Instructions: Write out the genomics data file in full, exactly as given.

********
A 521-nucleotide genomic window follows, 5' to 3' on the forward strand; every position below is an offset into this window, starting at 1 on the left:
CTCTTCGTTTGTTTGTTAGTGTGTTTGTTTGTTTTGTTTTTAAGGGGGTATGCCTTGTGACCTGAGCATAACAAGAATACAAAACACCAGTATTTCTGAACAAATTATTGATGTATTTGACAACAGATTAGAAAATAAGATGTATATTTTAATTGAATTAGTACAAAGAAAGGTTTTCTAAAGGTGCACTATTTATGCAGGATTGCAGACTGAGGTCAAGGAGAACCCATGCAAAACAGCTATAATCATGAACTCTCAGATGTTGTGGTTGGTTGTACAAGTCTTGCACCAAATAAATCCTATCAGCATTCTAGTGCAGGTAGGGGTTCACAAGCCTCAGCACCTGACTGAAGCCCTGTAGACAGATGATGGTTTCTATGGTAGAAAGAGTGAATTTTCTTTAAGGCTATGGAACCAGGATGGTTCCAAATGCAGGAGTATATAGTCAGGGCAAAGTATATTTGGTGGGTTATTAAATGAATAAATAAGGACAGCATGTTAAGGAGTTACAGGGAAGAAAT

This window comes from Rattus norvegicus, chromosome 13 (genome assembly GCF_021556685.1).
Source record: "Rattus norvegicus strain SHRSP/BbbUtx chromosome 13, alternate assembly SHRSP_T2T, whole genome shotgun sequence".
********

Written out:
A 521-nucleotide genomic window follows, 5' to 3' on the forward strand; every position below is an offset into this window, starting at 1 on the left:
CTCTTCGTTTGTTTGTTAGTGTGTTTGTTTGTTTTGTTTTTAAGGGGGTATGCCTTGTGACCTGAGCATAACAAGAATACAAAACACCAGTATTTCTGAACAAATTATTGATGTATTTGACAACAGATTAGAAAATAAGATGTATATTTTAATTGAATTAGTACAAAGAAAGGTTTTCTAAAGGTGCACTATTTATGCAGGATTGCAGACTGAGGTCAAGGAGAACCCATGCAAAACAGCTATAATCATGAACTCTCAGATGTTGTGGTTGGTTGTACAAGTCTTGCACCAAATAAATCCTATCAGCATTCTAGTGCAGGTAGGGGTTCACAAGCCTCAGCACCTGACTGAAGCCCTGTAGACAGATGATGGTTTCTATGGTAGAAAGAGTGAATTTTCTTTAAGGCTATGGAACCAGGATGGTTCCAAATGCAGGAGTATATAGTCAGGGCAAAGTATATTTGGTGGGTTATTAAATGAATAAATAAGGACAGCATGTTAAGGAGTTACAGGGAAGAAAT

This window comes from Rattus norvegicus, chromosome 13 (genome assembly GCF_021556685.1).
Source record: "Rattus norvegicus strain SHRSP/BbbUtx chromosome 13, alternate assembly SHRSP_T2T, whole genome shotgun sequence".